• PURPOSE: to present the priorities for the next two decades with regard to energy infrastructure.

        BACKGROUND: the Energy Policy for Europe, agreed by the European Council in March 2007, establishes the Union's core energy policy objectives of competitiveness, sustainability and security of supply. The internal energy market has to be completed in the coming years and by 2020 renewable sources have to contribute 20% to our final energy consumption, greenhouse gas emissions have to fall by 20% and energy efficiency gains have to deliver 20% savings in energy consumption.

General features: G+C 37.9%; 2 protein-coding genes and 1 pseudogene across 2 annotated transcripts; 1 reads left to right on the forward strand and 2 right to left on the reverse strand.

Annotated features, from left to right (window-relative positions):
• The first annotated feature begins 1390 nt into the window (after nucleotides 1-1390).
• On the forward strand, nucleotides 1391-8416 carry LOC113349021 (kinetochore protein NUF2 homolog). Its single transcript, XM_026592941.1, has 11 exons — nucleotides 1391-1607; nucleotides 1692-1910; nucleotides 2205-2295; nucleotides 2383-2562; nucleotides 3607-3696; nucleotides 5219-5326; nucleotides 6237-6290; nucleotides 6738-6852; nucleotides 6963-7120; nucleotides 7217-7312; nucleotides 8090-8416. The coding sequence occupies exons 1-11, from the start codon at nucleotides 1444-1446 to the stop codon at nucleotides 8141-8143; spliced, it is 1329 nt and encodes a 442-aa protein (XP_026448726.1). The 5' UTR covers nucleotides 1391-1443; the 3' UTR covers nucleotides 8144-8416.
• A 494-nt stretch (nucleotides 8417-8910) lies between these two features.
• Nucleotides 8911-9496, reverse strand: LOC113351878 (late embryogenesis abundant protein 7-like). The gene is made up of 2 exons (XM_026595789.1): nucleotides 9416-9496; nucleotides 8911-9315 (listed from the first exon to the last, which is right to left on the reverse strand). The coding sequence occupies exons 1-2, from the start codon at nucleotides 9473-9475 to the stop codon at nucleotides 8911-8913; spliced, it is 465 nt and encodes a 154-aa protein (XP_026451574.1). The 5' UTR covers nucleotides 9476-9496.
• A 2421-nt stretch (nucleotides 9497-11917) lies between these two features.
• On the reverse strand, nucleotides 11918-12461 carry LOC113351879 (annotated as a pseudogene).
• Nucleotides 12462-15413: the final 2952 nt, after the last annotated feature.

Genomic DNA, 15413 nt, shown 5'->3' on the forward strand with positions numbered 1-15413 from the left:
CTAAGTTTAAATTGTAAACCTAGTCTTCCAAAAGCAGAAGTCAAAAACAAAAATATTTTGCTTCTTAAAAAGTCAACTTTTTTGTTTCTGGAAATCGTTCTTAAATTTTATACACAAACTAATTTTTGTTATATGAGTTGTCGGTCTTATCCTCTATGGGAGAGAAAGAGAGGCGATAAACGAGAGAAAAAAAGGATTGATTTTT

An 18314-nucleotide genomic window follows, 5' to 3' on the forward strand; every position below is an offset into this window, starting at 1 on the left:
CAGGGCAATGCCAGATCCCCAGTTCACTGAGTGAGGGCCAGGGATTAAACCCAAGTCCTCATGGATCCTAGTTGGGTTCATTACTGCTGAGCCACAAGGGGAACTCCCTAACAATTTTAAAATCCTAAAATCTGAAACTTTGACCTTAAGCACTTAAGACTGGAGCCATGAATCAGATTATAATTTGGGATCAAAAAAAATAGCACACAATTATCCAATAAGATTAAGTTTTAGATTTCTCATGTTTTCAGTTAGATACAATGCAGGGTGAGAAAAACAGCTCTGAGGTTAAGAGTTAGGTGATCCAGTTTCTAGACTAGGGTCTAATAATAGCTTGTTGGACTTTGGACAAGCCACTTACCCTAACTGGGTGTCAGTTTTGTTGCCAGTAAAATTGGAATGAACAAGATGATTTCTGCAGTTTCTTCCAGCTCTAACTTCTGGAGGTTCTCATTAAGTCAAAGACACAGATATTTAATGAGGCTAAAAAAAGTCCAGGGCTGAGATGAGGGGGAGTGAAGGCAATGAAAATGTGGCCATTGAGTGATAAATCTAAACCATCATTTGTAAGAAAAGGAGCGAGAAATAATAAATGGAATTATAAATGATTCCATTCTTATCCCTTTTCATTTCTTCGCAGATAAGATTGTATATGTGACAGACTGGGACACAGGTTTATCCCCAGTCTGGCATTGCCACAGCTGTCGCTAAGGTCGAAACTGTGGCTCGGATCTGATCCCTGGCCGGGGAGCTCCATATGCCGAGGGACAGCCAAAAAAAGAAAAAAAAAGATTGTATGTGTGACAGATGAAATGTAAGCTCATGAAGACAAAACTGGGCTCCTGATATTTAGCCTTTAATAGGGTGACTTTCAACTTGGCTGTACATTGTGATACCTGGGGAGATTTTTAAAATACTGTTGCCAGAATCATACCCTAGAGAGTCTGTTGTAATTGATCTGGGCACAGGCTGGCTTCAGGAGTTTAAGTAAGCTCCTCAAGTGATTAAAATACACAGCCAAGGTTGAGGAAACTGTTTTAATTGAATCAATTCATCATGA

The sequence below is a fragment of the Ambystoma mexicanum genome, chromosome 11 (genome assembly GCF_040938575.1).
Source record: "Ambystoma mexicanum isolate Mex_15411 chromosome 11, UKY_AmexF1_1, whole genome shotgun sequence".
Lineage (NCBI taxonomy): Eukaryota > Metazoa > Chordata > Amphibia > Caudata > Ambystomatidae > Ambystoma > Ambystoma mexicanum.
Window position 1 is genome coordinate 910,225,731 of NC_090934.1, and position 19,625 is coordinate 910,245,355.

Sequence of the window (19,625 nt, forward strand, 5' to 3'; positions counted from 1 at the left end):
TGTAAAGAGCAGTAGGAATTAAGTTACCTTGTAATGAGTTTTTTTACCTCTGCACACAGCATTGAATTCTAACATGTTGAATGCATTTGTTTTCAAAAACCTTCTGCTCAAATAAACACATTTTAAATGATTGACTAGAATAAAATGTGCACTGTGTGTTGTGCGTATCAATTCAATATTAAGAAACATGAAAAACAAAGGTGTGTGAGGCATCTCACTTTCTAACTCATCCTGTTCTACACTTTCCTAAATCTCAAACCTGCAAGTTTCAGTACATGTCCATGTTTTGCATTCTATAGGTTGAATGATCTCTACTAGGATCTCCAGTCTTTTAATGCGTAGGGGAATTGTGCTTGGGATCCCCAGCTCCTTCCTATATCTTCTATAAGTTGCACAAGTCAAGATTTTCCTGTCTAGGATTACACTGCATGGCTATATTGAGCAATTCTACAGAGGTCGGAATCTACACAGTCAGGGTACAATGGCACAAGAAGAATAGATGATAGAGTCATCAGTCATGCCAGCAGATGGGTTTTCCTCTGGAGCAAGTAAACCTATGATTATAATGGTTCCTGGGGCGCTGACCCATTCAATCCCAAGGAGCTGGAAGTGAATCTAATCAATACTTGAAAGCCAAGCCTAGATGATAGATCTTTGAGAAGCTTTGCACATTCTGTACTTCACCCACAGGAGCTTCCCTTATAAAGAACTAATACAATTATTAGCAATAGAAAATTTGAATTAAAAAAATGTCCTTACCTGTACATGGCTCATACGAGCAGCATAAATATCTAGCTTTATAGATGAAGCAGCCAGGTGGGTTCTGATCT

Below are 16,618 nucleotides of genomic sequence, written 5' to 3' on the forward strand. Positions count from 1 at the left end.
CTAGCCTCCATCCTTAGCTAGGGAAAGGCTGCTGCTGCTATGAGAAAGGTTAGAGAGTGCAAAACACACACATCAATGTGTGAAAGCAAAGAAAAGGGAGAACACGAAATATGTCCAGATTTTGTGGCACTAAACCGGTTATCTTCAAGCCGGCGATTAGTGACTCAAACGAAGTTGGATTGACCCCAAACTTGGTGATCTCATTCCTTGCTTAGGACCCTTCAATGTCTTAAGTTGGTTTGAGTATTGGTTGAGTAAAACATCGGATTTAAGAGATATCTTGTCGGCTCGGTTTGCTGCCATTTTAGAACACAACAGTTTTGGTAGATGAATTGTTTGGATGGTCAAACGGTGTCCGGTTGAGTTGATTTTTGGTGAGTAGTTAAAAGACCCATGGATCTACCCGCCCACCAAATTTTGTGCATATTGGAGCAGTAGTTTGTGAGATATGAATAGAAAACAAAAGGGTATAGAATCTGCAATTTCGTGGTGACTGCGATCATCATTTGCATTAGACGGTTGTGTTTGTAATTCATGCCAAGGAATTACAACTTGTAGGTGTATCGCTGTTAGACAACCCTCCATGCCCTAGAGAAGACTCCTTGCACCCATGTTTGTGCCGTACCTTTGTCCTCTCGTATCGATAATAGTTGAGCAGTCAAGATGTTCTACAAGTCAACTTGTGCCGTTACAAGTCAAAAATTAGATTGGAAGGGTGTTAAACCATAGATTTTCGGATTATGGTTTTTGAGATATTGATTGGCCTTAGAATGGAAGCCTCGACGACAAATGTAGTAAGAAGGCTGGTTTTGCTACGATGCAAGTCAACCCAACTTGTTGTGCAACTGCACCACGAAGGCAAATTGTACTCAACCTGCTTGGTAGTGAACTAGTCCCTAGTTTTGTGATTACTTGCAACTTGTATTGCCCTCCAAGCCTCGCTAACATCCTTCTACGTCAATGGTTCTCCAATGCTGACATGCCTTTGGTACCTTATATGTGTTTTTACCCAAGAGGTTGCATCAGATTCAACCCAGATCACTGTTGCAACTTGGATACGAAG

Adequate, integrated and reliable energy networks are a crucial prerequisite not only for EU energy policy goals, but also for the EU's economic strategy. A new EU energy infrastructure policy is needed to coordinate network development on a continental scale. The challenge of interconnecting and adapting our energy infrastructure to the new needs concerns all sectors. Currently, the EU is paying the price for its outdated and poorly interconnected energy infrastructure. The risk and cost of disruptions and wastage will become much higher unless the EU invests as a matter of urgency in smart energy networks, and exploits its potential for energy efficiency improvements. In the longer term, these issues are compounded by the EU decarbonisation goal to reduce our greenhouse gas emissions by 80-95% by 2050, and raise the need for further developments, such as an infrastructure for large-scale electricity storage, charging of electric vehicles, CO2 and hydrogen transport and storage.